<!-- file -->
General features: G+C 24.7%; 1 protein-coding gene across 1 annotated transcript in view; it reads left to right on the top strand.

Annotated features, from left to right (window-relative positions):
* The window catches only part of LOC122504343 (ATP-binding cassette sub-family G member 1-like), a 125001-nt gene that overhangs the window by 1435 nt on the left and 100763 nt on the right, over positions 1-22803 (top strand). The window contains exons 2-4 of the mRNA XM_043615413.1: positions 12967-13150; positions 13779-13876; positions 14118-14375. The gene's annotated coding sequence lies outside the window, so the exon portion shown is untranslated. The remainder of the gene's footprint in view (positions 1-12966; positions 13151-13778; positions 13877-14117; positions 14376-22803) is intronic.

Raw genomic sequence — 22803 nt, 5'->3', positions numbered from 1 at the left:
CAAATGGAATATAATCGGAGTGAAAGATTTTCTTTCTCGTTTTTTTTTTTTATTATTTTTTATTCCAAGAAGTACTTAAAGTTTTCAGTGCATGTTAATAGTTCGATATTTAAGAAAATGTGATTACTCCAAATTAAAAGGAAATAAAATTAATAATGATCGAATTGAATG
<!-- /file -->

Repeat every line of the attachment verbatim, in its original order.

General features: G+C 24.7%; 1 protein-coding gene across 1 annotated transcript in view; it reads left to right on the top strand.

Annotated features, from left to right (window-relative positions):
* The window catches only part of LOC122504343 (ATP-binding cassette sub-family G member 1-like), a 125001-nt gene that overhangs the window by 1435 nt on the left and 100763 nt on the right, over positions 1-22803 (top strand). The window contains exons 2-4 of the mRNA XM_043615413.1: positions 12967-13150; positions 13779-13876; positions 14118-14375. The gene's annotated coding sequence lies outside the window, so the exon portion shown is untranslated. The remainder of the gene's footprint in view (positions 1-12966; positions 13151-13778; positions 13877-14117; positions 14376-22803) is intronic.

Raw genomic sequence — 22803 nt, 5'->3', positions numbered from 1 at the left:
CAAATGGAATATAATCGGAGTGAAAGATTTTCTTTCTCGTTTTTTTTTTTTATTATTTTTTATTCCAAGAAGTACTTAAAGTTTTCAGTGCATGTTAATAGTTCGATATTTAAGAAAATGTGATTACTCCAAATTAAAAGGAAATAAAATTAATAATGATCGAATTGAATG